In Studio With Keith Urban: Exclusive Video on the Making of ‘Ripcord’
Juggling a busy schedule of American Idol tapings, tour dates, rehearsals and his wife’s film shoots, Keith Urban recorded Ripcord all over the world, booking studio time on three different continents along the way. One week before the album’s release, he invited Rolling Stone Country into Nashville’s Blackbird Studios, where singles like “Breakon Me” and “John Cougar, John Deere, John 3:16″ were tracked. There, using a six-string ganjo and an acoustic guitar to illustrate his points, Urban talked about an album whose songs are as varied as the cities in which they were created.
“I remember Don Williams saying, ‘It’s about the frame,’” Urban says in the above video, name-checking one of the album’s many influences. “The song is the picture, and the record is the frame. You’ve got to put no more, no less of a frame around that picture and let the picture be everything.”
As Ripcord‘s co-producer, Urban shared the responsibility of shaping his album’s mix of analog country and digital pop, creating a genre-jumping sound filled with synth pads, banjo riffs, drum loops, mandolin chords and — only where it was needed — the familiar roar of his electric guitar. There’s less traditional guitar playing on Ripcord, whose songs rarely call for the arena-sized solos that brought earlier hits like “Somebody Like You” and “Stupid Boy” to epic heights. Instead, Urban fills the gap in unpredictable ways: with a Pitbull cameo in “Sun Don’t Let Me Down,” a Middle Eastern-inspired banjo in “Gone Tomorrow (Here Today)” and a tangle of vintage keyboards on his R&B duet with Carrie Underwood, “The Fighter.”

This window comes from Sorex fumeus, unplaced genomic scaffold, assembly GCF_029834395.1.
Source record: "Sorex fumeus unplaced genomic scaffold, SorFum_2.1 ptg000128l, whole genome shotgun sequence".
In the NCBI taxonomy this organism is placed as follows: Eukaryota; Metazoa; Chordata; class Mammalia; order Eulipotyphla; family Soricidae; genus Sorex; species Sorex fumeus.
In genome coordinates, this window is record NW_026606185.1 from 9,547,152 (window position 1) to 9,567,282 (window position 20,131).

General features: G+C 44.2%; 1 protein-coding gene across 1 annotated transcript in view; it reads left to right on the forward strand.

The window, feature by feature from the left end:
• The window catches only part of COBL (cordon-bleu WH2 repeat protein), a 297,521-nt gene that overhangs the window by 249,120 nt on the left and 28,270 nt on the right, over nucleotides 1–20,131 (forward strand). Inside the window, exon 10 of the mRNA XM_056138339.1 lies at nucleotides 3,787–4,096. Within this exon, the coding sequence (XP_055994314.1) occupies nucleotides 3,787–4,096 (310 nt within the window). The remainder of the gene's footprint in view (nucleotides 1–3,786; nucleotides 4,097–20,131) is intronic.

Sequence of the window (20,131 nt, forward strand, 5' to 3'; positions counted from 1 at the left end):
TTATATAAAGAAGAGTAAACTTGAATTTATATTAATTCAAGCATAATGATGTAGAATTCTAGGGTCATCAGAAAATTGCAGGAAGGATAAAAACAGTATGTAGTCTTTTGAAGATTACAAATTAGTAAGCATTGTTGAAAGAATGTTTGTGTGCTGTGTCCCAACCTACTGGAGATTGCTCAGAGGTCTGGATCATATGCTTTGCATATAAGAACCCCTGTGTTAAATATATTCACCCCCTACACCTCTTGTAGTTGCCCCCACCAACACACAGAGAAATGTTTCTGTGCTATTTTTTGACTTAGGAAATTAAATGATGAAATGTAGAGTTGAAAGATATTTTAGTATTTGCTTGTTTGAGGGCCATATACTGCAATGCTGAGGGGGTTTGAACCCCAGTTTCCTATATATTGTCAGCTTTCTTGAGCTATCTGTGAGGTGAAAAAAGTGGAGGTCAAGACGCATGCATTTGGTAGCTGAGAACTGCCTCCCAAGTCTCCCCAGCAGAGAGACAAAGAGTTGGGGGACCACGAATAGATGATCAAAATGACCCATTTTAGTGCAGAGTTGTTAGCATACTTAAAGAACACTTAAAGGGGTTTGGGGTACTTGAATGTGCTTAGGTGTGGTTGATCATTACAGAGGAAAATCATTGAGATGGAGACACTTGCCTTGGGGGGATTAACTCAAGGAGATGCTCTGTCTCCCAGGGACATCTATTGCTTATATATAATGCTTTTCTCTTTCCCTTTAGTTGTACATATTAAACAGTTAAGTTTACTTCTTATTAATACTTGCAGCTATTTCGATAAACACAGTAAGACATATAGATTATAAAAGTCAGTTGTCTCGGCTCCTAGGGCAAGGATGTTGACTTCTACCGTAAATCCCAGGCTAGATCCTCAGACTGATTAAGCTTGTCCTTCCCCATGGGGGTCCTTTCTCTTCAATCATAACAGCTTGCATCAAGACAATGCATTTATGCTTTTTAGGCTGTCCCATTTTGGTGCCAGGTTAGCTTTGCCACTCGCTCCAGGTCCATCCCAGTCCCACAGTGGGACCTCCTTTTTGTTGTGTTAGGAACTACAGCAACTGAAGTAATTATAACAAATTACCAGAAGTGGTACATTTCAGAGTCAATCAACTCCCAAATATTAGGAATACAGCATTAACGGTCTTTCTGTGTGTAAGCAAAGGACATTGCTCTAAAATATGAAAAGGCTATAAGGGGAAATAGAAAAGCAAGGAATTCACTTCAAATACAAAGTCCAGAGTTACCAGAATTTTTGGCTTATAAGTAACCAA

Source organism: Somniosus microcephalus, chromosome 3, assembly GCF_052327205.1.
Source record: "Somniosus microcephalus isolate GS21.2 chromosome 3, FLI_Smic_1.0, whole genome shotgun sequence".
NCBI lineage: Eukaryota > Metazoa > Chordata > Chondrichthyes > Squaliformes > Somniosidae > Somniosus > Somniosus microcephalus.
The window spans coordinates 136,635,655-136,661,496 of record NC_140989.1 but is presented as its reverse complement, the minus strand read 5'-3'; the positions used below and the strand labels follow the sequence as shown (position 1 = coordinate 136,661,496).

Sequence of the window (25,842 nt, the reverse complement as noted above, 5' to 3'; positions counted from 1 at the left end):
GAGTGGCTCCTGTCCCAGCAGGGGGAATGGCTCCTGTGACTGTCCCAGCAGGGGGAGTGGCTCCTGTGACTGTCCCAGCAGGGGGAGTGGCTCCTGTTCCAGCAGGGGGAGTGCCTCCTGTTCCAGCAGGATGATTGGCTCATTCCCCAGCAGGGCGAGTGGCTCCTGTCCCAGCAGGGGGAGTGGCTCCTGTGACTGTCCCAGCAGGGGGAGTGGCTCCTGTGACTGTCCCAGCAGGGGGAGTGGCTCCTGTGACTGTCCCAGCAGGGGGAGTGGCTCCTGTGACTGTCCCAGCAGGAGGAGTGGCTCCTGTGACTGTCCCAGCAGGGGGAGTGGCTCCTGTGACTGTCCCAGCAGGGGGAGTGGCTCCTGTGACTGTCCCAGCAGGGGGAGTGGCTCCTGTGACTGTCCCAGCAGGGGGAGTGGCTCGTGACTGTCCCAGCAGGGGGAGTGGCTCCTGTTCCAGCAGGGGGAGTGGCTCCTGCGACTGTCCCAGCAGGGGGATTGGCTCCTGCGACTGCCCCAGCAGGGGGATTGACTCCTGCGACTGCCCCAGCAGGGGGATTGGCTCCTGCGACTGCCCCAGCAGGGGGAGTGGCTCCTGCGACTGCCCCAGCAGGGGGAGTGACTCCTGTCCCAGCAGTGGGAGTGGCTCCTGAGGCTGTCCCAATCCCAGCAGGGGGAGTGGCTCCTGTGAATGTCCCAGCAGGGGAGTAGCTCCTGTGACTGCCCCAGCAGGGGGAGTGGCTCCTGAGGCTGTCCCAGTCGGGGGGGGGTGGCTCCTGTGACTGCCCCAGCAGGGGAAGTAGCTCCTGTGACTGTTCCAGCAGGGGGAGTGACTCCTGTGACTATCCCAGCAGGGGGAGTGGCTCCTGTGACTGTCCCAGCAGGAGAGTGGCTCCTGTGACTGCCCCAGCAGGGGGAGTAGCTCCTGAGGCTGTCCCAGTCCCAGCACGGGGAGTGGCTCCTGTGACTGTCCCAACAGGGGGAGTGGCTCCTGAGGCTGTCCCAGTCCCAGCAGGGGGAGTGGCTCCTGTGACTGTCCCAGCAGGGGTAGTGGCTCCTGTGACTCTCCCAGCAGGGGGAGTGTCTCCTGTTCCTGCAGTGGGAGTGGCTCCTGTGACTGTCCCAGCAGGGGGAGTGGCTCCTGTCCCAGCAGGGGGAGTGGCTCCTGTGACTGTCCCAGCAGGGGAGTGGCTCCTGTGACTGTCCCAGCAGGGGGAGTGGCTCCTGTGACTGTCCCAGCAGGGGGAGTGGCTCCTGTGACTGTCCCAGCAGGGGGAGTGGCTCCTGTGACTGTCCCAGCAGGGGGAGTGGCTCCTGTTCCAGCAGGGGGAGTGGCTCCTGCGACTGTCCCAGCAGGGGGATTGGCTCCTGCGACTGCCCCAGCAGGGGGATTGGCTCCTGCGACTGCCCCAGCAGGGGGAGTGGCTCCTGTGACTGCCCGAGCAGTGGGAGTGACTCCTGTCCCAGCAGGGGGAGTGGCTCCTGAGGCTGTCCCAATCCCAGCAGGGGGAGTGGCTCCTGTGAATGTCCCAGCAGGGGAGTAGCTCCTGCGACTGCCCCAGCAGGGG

“It’s a natural progression,” he says of his own production work, “because I’ve been doing demos at home of my stuff, ever since I was a kid. Even before I bought a multi-track, I bought two cassette decks and would play onto one, then press play, then sing along with it into the next one. I’d put my voice up next to the microphone on the cassette desk and add my harmonies, then play that back [into the other cassette deck] and add another harmony. That’s how I started cheap-ass multi-tracking.”
Released today, Ripcord picks up where 2013′s Fuse left off. It’s not traditional country music, by any means. . .but Urban, with his Australian accent and rock & roll guitar chops, has never been country music’s staunchest traditionalist. If Fuse signaled the spark of something new, then Ripcord is a full-on fire, with Urban taking familiar fuel — the beat and bounce of pop music, the twang of country, the late-night ambiance of R&B — and forging something new.
Read more of our exclusive interview with Keith Urban here.